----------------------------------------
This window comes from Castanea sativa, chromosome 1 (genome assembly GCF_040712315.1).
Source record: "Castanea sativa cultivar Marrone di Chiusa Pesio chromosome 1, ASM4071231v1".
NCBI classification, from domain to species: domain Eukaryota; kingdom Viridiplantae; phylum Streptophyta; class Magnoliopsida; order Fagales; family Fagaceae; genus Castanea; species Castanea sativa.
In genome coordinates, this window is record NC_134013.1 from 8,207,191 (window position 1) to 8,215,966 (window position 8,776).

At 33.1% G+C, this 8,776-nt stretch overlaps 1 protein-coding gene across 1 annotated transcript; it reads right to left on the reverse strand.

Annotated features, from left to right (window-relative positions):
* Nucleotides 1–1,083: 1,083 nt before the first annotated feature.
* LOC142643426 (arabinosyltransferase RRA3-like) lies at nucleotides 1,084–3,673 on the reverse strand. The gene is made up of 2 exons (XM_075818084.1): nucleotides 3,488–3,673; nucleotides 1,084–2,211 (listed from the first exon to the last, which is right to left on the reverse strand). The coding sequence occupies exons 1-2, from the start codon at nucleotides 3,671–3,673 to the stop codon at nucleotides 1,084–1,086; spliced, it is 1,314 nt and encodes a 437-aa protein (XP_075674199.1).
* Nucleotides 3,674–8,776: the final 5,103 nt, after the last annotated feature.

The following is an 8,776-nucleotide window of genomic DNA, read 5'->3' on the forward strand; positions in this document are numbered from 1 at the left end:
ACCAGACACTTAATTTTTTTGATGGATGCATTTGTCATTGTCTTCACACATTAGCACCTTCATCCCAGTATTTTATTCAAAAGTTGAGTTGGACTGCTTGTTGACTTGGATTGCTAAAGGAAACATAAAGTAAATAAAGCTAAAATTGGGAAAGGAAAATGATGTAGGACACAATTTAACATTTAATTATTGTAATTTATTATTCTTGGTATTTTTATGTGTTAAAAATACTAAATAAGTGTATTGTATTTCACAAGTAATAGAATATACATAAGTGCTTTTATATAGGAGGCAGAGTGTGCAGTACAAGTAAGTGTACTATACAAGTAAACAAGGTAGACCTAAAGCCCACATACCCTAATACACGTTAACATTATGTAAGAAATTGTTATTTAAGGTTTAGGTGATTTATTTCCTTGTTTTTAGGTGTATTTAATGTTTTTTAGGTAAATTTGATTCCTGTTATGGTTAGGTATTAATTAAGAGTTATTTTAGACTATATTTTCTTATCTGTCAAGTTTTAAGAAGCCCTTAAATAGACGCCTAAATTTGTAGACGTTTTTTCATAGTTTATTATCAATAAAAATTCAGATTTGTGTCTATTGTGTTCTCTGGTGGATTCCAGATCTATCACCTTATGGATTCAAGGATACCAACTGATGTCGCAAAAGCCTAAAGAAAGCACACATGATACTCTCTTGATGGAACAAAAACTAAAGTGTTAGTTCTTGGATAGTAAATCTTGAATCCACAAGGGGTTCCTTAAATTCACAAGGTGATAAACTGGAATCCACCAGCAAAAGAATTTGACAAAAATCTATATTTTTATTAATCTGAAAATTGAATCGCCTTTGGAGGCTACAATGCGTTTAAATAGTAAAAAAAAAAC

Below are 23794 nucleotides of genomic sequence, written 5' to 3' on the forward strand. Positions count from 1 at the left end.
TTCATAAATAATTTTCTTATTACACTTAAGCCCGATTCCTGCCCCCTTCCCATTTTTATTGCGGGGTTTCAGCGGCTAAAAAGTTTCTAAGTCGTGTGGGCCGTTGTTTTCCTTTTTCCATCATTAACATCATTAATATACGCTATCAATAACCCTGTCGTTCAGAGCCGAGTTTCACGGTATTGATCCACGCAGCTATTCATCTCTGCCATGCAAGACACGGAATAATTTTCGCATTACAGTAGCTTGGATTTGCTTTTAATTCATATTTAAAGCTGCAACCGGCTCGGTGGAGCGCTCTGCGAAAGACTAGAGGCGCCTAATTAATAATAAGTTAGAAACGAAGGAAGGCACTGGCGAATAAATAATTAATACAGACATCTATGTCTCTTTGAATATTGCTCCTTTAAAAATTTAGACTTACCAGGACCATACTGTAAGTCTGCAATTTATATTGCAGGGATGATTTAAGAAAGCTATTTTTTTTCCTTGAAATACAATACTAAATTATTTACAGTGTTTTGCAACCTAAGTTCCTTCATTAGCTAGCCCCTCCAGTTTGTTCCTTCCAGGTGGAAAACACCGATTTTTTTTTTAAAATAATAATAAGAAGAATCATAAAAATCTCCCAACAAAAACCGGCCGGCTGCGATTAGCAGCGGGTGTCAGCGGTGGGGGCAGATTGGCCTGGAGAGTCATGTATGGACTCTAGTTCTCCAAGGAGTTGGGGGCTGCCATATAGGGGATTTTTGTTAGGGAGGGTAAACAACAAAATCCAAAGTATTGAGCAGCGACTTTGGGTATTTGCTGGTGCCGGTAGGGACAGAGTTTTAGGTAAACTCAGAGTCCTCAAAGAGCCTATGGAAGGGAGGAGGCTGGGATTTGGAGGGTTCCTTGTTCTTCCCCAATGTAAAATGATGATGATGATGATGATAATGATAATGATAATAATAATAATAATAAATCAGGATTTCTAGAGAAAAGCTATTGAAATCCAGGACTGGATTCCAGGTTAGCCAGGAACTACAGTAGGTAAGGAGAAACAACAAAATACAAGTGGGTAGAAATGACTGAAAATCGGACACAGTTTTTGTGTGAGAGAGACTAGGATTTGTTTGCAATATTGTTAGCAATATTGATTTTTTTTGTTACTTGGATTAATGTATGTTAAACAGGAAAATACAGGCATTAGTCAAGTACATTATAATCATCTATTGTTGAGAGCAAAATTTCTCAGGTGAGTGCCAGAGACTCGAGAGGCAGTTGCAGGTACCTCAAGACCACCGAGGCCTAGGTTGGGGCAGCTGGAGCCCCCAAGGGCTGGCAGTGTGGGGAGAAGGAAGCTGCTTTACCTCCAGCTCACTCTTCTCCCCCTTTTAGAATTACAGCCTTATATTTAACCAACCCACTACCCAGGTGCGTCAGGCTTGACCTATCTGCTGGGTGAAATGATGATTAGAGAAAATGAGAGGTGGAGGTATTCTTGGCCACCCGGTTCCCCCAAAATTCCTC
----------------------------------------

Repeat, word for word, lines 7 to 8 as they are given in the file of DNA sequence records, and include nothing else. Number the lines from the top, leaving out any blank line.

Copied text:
* Nucleotides 1–1,083: 1,083 nt before the first annotated feature.
* LOC142643426 (arabinosyltransferase RRA3-like) lies at nucleotides 1,084–3,673 on the reverse strand. The gene is made up of 2 exons (XM_075818084.1): nucleotides 3,488–3,673; nucleotides 1,084–2,211 (listed from the first exon to the last, which is right to left on the reverse strand). The coding sequence occupies exons 1-2, from the start codon at nucleotides 3,671–3,673 to the stop codon at nucleotides 1,084–1,086; spliced, it is 1,314 nt and encodes a 437-aa protein (XP_075674199.1).